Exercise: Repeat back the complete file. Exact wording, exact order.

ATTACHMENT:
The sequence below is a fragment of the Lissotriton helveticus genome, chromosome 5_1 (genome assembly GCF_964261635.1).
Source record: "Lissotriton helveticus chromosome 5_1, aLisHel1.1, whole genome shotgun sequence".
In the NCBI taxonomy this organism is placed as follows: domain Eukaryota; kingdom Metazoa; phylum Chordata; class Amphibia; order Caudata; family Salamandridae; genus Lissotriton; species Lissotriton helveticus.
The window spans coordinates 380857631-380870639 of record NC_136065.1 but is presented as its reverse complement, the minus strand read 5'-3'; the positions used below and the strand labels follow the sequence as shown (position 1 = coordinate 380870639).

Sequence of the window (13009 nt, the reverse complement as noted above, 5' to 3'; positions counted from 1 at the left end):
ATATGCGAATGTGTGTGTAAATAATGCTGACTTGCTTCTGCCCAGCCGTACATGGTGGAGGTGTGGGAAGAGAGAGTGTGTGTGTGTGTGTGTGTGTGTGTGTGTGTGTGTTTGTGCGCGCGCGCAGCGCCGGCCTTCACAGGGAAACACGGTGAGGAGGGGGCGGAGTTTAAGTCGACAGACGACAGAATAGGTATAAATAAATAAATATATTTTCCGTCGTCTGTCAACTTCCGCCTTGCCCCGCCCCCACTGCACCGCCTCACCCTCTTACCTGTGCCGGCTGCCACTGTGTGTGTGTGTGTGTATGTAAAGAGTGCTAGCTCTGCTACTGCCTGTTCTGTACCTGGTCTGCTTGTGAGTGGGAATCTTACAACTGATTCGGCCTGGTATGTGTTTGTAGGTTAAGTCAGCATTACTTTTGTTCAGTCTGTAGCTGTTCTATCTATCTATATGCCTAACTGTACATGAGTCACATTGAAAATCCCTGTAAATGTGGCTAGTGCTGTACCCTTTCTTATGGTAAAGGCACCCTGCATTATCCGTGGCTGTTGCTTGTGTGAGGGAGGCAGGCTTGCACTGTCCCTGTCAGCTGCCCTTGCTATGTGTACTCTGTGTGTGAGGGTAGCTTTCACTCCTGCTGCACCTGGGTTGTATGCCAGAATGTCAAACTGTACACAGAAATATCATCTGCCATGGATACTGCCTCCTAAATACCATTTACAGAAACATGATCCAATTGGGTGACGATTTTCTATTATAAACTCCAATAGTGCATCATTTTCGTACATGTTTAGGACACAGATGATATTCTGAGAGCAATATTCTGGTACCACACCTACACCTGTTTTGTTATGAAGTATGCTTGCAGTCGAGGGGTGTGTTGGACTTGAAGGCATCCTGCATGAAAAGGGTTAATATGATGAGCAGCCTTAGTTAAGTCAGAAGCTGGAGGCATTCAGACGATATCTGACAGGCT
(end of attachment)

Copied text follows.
The sequence below is a fragment of the Lissotriton helveticus genome, chromosome 5_1 (genome assembly GCF_964261635.1).
Source record: "Lissotriton helveticus chromosome 5_1, aLisHel1.1, whole genome shotgun sequence".
In the NCBI taxonomy this organism is placed as follows: domain Eukaryota; kingdom Metazoa; phylum Chordata; class Amphibia; order Caudata; family Salamandridae; genus Lissotriton; species Lissotriton helveticus.
The window spans coordinates 380857631-380870639 of record NC_136065.1 but is presented as its reverse complement, the minus strand read 5'-3'; the positions used below and the strand labels follow the sequence as shown (position 1 = coordinate 380870639).

Sequence of the window (13009 nt, the reverse complement as noted above, 5' to 3'; positions counted from 1 at the left end):
ATATGCGAATGTGTGTGTAAATAATGCTGACTTGCTTCTGCCCAGCCGTACATGGTGGAGGTGTGGGAAGAGAGAGTGTGTGTGTGTGTGTGTGTGTGTGTGTGTGTGTGTTTGTGCGCGCGCGCAGCGCCGGCCTTCACAGGGAAACACGGTGAGGAGGGGGCGGAGTTTAAGTCGACAGACGACAGAATAGGTATAAATAAATAAATATATTTTCCGTCGTCTGTCAACTTCCGCCTTGCCCCGCCCCCACTGCACCGCCTCACCCTCTTACCTGTGCCGGCTGCCACTGTGTGTGTGTGTGTGTATGTAAAGAGTGCTAGCTCTGCTACTGCCTGTTCTGTACCTGGTCTGCTTGTGAGTGGGAATCTTACAACTGATTCGGCCTGGTATGTGTTTGTAGGTTAAGTCAGCATTACTTTTGTTCAGTCTGTAGCTGTTCTATCTATCTATATGCCTAACTGTACATGAGTCACATTGAAAATCCCTGTAAATGTGGCTAGTGCTGTACCCTTTCTTATGGTAAAGGCACCCTGCATTATCCGTGGCTGTTGCTTGTGTGAGGGAGGCAGGCTTGCACTGTCCCTGTCAGCTGCCCTTGCTATGTGTACTCTGTGTGTGAGGGTAGCTTTCACTCCTGCTGCACCTGGGTTGTATGCCAGAATGTCAAACTGTACACAGAAATATCATCTGCCATGGATACTGCCTCCTAAATACCATTTACAGAAACATGATCCAATTGGGTGACGATTTTCTATTATAAACTCCAATAGTGCATCATTTTCGTACATGTTTAGGACACAGATGATATTCTGAGAGCAATATTCTGGTACCACACCTACACCTGTTTTGTTATGAAGTATGCTTGCAGTCGAGGGGTGTGTTGGACTTGAAGGCATCCTGCATGAAAAGGGTTAATATGATGAGCAGCCTTAGTTAAGTCAGAAGCTGGAGGCATTCAGACGATATCTGACAGGCT